Oregon's top lawmakers close the state capital after receiving threats from militia groups that the authorities say are planning to demonstrate there in support of the 11 Republican senators who fled the state to avoid a vote on the climate State Senate President Peter Courtney (D) told his colleagues on Friday that the Oregon State Police had informed him that there was a credible threat to him, the rest of the remaining senators – all of them are Democrats – and the building staff
"It was, of course, a credible threat because Sen. Courtney would not shut it down for no reason," Courtney's spokeswoman Carol Currie told The Washington Post.
The state police officer confirmed the danger in an emailed statement.  "We have monitored information during the day, indicating the safety of lawmakers, staff and citizen visits may be compromised if certain threatened acts were realized," wrote Ca pt. Timothy Fox.
Friday evening's threatening escalation was the latest in a bizarre feud between state democrats and republicans who have repeatedly collided times during this legislative meeting.
Early Thursday morning, every GOP senator, allegedly to the Idaho line, bowed rather than idiotically in the chamber as their opponents passed a sweeping coupon-and-trade bill. Gov. Kate Brown (D) responded by directing citizens to coral republicans and returning them to the state's house.
Democrats have a super majority in Oregon that gives them the rare opportunity to pass the law of their dreams – but without Republicans, they cannot achieve a quorum. No quorum, no voice. GOP senators said they had two options: Allow a bill to pass, they said would ruin their constituents, or run for it.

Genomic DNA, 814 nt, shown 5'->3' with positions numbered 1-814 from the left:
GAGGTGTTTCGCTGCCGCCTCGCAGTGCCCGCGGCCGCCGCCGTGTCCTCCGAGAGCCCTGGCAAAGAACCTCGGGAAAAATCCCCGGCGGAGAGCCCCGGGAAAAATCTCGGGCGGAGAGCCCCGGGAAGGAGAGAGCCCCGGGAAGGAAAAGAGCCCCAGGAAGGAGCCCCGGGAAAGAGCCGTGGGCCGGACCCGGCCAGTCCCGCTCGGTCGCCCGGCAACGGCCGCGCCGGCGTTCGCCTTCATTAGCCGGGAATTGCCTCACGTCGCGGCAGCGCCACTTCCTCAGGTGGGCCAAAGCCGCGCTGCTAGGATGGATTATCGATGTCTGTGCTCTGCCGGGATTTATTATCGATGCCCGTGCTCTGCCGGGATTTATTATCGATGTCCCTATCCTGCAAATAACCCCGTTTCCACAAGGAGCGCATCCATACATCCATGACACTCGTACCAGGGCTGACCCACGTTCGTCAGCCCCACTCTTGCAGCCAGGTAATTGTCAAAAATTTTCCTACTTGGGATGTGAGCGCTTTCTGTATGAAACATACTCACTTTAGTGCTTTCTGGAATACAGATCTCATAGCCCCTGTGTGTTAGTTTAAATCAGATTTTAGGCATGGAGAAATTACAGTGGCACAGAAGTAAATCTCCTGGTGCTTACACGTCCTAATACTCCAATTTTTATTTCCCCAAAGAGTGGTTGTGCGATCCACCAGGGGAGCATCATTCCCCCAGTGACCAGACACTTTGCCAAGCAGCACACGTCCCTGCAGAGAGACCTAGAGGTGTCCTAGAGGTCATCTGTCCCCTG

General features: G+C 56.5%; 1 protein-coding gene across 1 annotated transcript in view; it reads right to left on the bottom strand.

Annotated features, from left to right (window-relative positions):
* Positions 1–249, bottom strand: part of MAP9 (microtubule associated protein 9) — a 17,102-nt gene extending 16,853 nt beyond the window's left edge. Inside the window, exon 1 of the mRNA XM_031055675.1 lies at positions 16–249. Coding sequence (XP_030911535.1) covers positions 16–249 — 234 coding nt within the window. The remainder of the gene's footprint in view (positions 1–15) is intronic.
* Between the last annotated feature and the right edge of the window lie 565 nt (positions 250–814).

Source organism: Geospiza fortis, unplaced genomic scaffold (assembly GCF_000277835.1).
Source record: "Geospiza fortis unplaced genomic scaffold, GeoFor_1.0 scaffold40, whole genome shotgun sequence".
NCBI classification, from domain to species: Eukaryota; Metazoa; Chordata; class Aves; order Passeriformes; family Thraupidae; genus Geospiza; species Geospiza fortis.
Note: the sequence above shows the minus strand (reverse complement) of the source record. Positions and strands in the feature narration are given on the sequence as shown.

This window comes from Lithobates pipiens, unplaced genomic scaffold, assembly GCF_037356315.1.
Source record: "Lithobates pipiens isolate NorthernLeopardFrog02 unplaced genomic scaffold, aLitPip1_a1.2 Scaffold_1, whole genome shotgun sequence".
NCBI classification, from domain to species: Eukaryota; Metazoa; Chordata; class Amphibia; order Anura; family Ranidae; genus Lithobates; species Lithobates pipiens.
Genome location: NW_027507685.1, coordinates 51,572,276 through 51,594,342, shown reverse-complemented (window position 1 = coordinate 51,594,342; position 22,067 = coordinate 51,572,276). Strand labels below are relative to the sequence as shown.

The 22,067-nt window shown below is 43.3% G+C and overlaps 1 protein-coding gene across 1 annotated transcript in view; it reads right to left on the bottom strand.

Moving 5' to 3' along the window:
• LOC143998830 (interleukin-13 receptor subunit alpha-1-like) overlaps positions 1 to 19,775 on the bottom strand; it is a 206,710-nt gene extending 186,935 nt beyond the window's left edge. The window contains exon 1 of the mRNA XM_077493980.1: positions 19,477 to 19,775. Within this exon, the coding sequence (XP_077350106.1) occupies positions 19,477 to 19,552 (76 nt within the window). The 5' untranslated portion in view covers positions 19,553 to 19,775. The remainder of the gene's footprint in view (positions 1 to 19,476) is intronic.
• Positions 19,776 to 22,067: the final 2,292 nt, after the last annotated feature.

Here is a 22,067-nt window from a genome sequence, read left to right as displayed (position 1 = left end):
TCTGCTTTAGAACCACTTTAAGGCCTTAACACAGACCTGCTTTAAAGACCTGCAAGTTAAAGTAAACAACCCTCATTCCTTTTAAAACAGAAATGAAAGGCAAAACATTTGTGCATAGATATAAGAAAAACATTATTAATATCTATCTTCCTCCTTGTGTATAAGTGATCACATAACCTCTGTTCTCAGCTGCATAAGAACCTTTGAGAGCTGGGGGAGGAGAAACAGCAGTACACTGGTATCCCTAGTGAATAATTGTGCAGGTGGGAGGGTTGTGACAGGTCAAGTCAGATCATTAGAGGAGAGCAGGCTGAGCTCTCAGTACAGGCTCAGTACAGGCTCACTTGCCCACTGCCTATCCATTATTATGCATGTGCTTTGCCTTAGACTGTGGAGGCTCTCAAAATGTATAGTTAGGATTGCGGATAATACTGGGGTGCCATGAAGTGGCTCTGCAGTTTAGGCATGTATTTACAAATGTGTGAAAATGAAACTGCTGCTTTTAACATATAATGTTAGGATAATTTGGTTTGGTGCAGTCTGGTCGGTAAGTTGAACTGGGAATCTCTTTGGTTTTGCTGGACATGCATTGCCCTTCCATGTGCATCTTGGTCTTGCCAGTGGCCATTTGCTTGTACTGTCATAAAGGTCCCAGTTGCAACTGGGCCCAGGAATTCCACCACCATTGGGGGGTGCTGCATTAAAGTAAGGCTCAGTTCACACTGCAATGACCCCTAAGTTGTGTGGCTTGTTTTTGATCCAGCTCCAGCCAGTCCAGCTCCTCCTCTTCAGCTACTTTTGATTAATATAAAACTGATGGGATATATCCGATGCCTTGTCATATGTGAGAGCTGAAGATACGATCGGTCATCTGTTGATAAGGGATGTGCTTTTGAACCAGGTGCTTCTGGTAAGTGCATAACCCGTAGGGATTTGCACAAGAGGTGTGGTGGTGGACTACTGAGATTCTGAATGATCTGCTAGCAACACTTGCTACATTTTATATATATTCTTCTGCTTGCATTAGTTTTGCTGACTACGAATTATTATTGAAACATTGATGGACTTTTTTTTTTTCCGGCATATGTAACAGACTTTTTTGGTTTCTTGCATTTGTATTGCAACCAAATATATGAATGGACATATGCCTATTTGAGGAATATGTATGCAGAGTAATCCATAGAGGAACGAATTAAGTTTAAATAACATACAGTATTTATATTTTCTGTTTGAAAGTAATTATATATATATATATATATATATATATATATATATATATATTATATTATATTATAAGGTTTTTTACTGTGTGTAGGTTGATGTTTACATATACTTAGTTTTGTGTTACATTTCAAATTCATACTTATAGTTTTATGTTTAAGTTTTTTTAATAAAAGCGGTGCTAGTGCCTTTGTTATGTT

"We will not be bullied by the majority party anymore," Senate Republican Leader Herman Baertschiger, jr. Said in a Thursday conference. "Oregonians deserve better."
Critics of the cap-and-trade measure say it will increase fuel costs and have a disproportionate impact on truckers and loggers, many of whom live far from the state's largest cities.
The rift has become a proxy for the deeper division between the state's ultra-liberal city cloves and its scattered rural areas with proud libertarian stripes. Currie said she feared the militia groups that threatening action could be associated with the anti-state activists who led an armed occupation of a federal wildlife response in the state more than three years ago.
Led by Idaho rancher Ammon Bundy in 2016, a dozen rogue fighters t urned to the Malheur National Wildlife Refuge – a federal nature reserve established in 1908 – into a militia stronghold. They demonstrated their support for infamous ranchers Dwight and Steven Hammond, a father-son duo sentenced to five years in prison to save the government and set fire to federal land.
Bundys threatened to occupy the "year" reserve in protest. Their efforts lasted 41 days.
The news of the state's house closing on Friday called on the state Republican party to suggest that democratic leadership canceled the meeting out of "a fear that Republican voters might turn out."
Sen. Sara Gelser criticized the statement on Twitter and wrote that she and her colleagues "were informed that we were physically in danger."
"I will continue to show what voters sent me to do," she continued. "R is obliged to reject violent threats. I want all colleagues and employees to be safe no matter how they vote."
The alleged threat of the military groups was the second apparent mention of violence to state policy in recent days.
Sen. Brian Boquist, one of the Republicans currently on the lamb, sent a warning to the state police Wednesday.
"Send bachelors and came heavily armed," Boquist said. "I'm not going to be a political prisoner in the state of Oregon. It's just that simple."
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